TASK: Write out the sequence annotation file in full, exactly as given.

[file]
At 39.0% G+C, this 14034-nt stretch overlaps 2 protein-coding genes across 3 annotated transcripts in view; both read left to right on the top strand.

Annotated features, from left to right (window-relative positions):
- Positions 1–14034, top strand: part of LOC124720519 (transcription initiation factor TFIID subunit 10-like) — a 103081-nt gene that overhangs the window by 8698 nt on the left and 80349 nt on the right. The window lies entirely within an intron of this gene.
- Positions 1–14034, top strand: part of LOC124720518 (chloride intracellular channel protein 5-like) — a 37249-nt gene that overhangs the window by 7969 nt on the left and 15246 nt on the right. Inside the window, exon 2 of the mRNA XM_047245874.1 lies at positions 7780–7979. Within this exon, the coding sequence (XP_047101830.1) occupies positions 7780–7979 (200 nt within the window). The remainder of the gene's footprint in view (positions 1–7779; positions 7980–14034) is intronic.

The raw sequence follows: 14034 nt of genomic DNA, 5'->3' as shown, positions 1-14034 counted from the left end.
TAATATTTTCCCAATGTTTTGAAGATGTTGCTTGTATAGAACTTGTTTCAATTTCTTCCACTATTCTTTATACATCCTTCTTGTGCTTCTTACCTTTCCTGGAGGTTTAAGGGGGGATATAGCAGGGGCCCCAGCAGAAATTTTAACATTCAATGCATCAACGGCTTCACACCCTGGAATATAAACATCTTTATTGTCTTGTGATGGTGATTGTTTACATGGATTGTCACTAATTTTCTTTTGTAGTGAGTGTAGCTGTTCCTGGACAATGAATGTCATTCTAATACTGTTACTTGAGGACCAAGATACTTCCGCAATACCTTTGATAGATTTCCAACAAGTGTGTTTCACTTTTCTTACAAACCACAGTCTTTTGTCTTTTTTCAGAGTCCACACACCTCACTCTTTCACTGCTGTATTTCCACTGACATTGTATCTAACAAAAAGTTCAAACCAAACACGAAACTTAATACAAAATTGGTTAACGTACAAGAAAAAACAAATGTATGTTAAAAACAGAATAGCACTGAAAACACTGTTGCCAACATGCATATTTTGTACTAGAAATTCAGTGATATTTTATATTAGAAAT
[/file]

At 39.0% G+C, this 14034-nt stretch overlaps 2 protein-coding genes across 3 annotated transcripts in view; both read left to right on the top strand.

Annotated features, from left to right (window-relative positions):
- Positions 1–14034, top strand: part of LOC124720519 (transcription initiation factor TFIID subunit 10-like) — a 103081-nt gene that overhangs the window by 8698 nt on the left and 80349 nt on the right. The window lies entirely within an intron of this gene.
- Positions 1–14034, top strand: part of LOC124720518 (chloride intracellular channel protein 5-like) — a 37249-nt gene that overhangs the window by 7969 nt on the left and 15246 nt on the right. Inside the window, exon 2 of the mRNA XM_047245874.1 lies at positions 7780–7979. Within this exon, the coding sequence (XP_047101830.1) occupies positions 7780–7979 (200 nt within the window). The remainder of the gene's footprint in view (positions 1–7779; positions 7980–14034) is intronic.

The raw sequence follows: 14034 nt of genomic DNA, 5'->3' as shown, positions 1-14034 counted from the left end.
TAATATTTTCCCAATGTTTTGAAGATGTTGCTTGTATAGAACTTGTTTCAATTTCTTCCACTATTCTTTATACATCCTTCTTGTGCTTCTTACCTTTCCTGGAGGTTTAAGGGGGGATATAGCAGGGGCCCCAGCAGAAATTTTAACATTCAATGCATCAACGGCTTCACACCCTGGAATATAAACATCTTTATTGTCTTGTGATGGTGATTGTTTACATGGATTGTCACTAATTTTCTTTTGTAGTGAGTGTAGCTGTTCCTGGACAATGAATGTCATTCTAATACTGTTACTTGAGGACCAAGATACTTCCGCAATACCTTTGATAGATTTCCAACAAGTGTGTTTCACTTTTCTTACAAACCACAGTCTTTTGTCTTTTTTCAGAGTCCACACACCTCACTCTTTCACTGCTGTATTTCCACTGACATTGTATCTAACAAAAAGTTCAAACCAAACACGAAACTTAATACAAAATTGGTTAACGTACAAGAAAAAACAAATGTATGTTAAAAACAGAATAGCACTGAAAACACTGTTGCCAACATGCATATTTTGTACTAGAAATTCAGTGATATTTTATATTAGAAAT